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There are reasons why things are ordered in the way they are, but the particulars of that will not be revealed as it violates IP rights. This comes up from time to time–usually during the summer–and soon we will have the usual arguments about open software, etc and then I’ll have to lock the thread.

In short, I don’t think you’ll find the satisfaction you are looking for.

Thanks, Jim… I intended no offense or ill will…

I can accept your answer. I suppose my only option will be to look at a lot of different stories and see if I can reason out what’s going on at the Signpost level, simply for the sake of understanding the theory as fully as possible.

No worries. I understand the want to figure it out. I spent days in the beginning trying to figure it out, then eventually realized I cared more about using Dramatica to help me help others write great stories rather than how Dramatica determines the Signpost order.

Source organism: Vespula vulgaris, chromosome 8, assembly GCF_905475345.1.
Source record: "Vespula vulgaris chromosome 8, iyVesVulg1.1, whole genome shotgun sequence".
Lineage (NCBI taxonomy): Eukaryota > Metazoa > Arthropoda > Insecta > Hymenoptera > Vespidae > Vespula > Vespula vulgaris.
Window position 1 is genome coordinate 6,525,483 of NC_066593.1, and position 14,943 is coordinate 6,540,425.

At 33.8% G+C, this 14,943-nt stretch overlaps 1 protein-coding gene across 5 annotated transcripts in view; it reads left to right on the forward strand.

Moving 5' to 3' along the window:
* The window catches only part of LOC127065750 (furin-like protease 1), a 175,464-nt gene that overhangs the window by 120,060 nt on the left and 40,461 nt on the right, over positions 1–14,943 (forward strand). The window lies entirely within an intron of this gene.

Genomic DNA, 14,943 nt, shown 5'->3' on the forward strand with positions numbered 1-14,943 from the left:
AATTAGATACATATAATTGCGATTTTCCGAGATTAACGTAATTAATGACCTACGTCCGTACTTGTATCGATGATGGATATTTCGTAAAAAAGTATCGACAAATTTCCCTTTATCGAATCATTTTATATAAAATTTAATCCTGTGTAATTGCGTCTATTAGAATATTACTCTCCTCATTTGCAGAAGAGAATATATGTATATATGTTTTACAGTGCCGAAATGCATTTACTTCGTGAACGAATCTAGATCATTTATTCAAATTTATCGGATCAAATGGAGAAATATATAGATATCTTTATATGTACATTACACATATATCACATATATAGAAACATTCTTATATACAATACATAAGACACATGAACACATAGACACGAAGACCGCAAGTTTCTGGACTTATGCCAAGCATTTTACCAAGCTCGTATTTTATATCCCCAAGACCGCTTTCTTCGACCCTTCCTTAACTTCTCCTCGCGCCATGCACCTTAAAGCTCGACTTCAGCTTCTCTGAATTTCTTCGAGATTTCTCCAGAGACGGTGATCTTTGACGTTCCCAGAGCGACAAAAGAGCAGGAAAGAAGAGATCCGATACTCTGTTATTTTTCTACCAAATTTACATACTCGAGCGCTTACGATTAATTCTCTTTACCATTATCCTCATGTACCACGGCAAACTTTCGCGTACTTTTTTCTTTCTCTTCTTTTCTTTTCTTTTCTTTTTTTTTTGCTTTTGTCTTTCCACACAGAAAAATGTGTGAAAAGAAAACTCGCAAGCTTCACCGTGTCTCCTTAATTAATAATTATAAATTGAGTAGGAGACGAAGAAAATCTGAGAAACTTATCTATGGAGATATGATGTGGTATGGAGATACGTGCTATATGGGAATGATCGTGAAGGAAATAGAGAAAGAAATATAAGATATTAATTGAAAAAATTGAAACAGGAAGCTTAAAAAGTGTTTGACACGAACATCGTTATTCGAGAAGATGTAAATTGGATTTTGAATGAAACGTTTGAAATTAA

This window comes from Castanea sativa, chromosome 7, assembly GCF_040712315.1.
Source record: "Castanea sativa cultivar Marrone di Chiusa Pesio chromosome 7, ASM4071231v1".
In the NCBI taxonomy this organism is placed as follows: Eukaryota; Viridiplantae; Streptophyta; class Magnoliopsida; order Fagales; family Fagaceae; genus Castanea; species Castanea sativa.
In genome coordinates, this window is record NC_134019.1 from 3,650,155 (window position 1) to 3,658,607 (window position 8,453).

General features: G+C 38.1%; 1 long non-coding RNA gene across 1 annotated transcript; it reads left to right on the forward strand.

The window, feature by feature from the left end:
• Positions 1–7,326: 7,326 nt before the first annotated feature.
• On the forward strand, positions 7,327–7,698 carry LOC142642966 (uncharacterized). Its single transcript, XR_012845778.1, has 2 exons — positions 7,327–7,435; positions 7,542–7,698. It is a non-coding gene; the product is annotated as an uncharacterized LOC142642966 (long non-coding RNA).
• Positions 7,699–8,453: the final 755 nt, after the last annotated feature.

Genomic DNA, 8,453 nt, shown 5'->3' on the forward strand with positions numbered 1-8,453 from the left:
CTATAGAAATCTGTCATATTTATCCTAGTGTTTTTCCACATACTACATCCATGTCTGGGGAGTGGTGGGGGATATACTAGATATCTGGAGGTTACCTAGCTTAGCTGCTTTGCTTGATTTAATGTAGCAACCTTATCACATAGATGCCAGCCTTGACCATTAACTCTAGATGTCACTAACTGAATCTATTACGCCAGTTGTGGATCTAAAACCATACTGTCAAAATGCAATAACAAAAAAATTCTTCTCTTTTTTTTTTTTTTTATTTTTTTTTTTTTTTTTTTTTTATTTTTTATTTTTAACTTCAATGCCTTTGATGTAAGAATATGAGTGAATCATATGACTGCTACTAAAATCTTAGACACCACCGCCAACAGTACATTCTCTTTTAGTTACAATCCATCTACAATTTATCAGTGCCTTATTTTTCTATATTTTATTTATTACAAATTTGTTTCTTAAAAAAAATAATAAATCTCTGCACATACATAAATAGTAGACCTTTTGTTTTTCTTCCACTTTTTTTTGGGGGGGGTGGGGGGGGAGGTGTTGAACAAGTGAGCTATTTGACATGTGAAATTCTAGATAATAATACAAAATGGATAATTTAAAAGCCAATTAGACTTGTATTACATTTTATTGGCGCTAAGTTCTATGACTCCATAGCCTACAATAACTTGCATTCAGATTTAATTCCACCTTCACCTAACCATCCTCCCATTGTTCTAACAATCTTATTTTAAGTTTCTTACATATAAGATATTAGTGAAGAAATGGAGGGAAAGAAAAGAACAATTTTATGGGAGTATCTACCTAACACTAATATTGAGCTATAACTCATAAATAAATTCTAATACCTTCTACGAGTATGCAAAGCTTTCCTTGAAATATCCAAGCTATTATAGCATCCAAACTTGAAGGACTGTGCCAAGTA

Good luck!

Here is my take on it:

  1. Dramatica is so amazingly, mind-blowingly accurate about other things, that I’m willing to give it the benefit of the doubt about Signposts.
  2. Even if Dramatica is wrong about the Signposts, you still need each part of your story to be about something, and I personally feel that having the limitation to guide my creativity toward the Signpost will actually help me. (it’s a lot easier to take the prompt of “Digging up the past” than a blank slate)
  3. This part I’m still learning… but because everything in Dramatica is only the thematic / structural underpinnings (the skeleton that you can’t directly see), we as authors have a lot more freedom than we might realize. For example I might think that a flashback must be Memories or The Past, but I could still have a flashback about The Present or The Future or anything else. So theoretically you could set aside some of the Signposts when writing, and probably find that your muse hit them in some way anyway.
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Thank you, Mike, for your input.

What you, Jim and Bob have said makes a lot of sense to me. I have to agree about the accuracy I’ve seen in Dramatica. It’s so accurate, in fact, one might be able to plug in a problem they’re having in real life and have Dramatica churn out a big clue as to where to start looking for the solution!

I think i remember reading in the theory book that Dramatica may have applications far beyond just Story… I can easily envision how it could eventually be very helpful in psychology/mental health for example.